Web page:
We looked up the uncoded addresses in the ADC street maps to try to find the cause. Causes are shown in the following table. Most of these (75 percent) were because of a bad house number in the mailing address or because of missing or incorrect TIGER address information (either name or house number range). Unfortunately, we did not have the time to examine the TIGER address information in more depth.
Note that the IRS addresses contain numerous misspellings. There are atleast three types of misspellings -- phonetic misspelling by the taxpayer, misreading of hand written addresses by the IRS data keyer, and the usual types of data keying errors. The TIGER matching software does deal with minor name misspellings that are phonetic in nature. However, there was some noncoding (26 cases) because of other misspellings or miskeying. Four of the 26 misspellings were because of miskeying "CL" instead of "CT". Eighteen of the 26 differed on one character only.
There were also 21 cases with address parsing failure. The following table shows the number of uncoded cases by cause of noncoding:
|TIGER address information problems||198||75.0|
|Street name misspelling, bad abbreviation or miskeying||26||9.9|
|Address parsing failure||21||7.9|
|Name not in ADC either||7||2.7|
|Address is for a GQ||2||.8|
|Military unit type address||3||1.1|
|Incorrect street name||1||.4|
|Incorrect street designation||2||.8|
|Bad TIGER header county code||3||1.1|
Improvements in coding will rely primarily in improvements in the TIGER address information. However, other improvements to coding could be made by: (1) address standardization and parsing improvements; and (2) expanded handling of address misspellings and miskeying in the name matching software.
The results of the TIGER coding of the IRS addresses are based on the 1990 software and address segment and range information. However, the address information was limited to the TAR areas. The following sections assess the expected increase in coding rates that can be expected from expanding the TIGER address range information to include all city type addresses.
We extracted the IRS address information from the sample test file for cases in the U.S. that were not coded by TIGER. These could be because they were outside of the TAR areas or because they were not coded for other reasons. There were 35,351 such addresses. Staff from the Geography Division standardized these and matched them to an ACF extract file of street segment/address range information. There were 1,185 cases with no house number, leaving a potential coding universe of 34,166 cases. Of these, 46.1 percent [0.3] were coded, 32.8 percent [0.3] did not match on street name, 15.9 percent [0.2] matched on street name but not on house number, and 5.0 percent [0.1] had a feature identification (FID) error (matched on street name but not on other street descriptors such as Road, Lane, Drive, etc., or on directionals such as N, E, NE, etc.).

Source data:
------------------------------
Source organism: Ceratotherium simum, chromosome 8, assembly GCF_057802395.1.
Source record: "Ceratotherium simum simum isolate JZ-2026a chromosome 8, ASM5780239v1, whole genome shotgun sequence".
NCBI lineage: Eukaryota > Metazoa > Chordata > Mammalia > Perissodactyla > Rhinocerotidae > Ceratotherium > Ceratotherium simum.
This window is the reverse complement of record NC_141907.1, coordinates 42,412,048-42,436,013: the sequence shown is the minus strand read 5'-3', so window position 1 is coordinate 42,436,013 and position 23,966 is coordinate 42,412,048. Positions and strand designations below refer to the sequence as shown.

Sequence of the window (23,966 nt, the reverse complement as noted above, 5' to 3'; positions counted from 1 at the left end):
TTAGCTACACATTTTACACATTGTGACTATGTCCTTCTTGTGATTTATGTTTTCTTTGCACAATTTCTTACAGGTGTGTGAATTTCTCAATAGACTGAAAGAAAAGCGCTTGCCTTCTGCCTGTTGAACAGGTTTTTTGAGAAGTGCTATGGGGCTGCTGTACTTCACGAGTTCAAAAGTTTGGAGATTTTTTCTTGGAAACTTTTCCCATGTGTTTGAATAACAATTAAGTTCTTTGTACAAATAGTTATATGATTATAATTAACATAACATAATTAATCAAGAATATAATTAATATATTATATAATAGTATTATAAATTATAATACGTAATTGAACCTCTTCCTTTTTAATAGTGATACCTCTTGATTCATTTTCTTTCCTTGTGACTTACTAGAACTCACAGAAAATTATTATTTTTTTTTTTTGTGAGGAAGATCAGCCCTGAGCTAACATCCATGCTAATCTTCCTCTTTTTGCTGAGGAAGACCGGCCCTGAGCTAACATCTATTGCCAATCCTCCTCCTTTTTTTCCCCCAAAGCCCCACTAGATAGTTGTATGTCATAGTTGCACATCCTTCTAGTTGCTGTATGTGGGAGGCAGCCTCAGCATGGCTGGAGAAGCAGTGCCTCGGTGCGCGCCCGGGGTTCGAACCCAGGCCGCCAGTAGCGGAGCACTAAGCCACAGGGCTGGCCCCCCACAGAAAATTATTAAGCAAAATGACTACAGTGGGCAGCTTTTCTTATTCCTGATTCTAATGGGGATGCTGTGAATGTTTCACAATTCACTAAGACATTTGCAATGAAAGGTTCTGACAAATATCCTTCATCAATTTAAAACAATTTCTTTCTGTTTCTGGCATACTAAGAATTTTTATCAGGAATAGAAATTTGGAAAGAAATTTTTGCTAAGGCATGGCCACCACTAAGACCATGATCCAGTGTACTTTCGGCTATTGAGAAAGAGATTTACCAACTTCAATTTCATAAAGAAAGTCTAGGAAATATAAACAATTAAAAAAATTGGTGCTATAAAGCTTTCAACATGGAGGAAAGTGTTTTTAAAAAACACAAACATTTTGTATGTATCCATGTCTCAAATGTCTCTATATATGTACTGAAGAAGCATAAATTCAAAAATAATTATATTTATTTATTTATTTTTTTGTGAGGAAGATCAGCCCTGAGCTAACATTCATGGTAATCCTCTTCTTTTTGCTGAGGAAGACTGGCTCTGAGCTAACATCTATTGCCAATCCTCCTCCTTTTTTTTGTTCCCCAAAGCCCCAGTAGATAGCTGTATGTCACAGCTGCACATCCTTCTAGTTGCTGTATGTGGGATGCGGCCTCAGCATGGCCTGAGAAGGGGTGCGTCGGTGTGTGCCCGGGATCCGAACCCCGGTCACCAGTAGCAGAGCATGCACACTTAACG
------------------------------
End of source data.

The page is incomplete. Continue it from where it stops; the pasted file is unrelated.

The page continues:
|No house number||1,185|
|Universe for matching||34,166||100.0|
|Nonmatch on street name||11,218||32.8|
|Nonmatch on FID||1,697||5.0|
|Nonmatch on house number||5,441||15.9|
In hindsight, it would have been useful to separate the above results by TIGER/nonTIGER areas and to relate the results to the uncoded cases review we did for the selected counties in Maryland.
Obviously, street name, house number and directionals are critical to correct matching and coding, but, the street descriptor is also critical if the street name is not unique within the "blocking factor". In Prince George's County, MD, for example, there are 269 different street names beginning with the letter "A" (source: ADC's street map). 202 of these are unique without the street descriptor, but 67 need the street descriptor to form a unique name. For example, there are the following streets in Cheltenham: Angora Ct, Angora Dr, Angora Terr, and Angora Way.
Using the TIGER coding results data and the above data, we estimated an expected coding rate for TIGER with the ACF information incorporated. The universe described above is based on TIGER defined address types, and is slightly different from the universe of type addresses we have been using in our tables. The classification "not codable by TIGER" includes: (1) those addresses not assigned a place level header code; (2) those addresses classified as city type that the TIGER software did not recognize as city type (post office boxes, rural routes, other); and (3) an estimated number of city type addresses that are not codable because the TIGER software did not recognize a house number (using results shown in part E, decomposed by address type).
We also modified the data shown in part E to account for the universe differences, resulting in a new estimated coding rate of 47.5 percent. The number of cases not coded by TIGER that could be coded by the incorporation of the ACF into TIGER is estimated as the number of potentially codable cases that were not coded by the 1990 TIGER times an estimated coding rate for the ACF. The modified rate of 47.5 percent was used for the "Type 1's" category, a rate of 0.0 percent was used for the categories "Blank address", "Rural Routes", and "Post Office Boxes". The actual TIGER coding rate was used for the other miscellaneous types (because the low rates represent inherent deficiencies in the software or in the actual IRS addresses). The number of cases "codable by TIGER or the ACF" includes the above estimate plus the number actually coded by TIGER.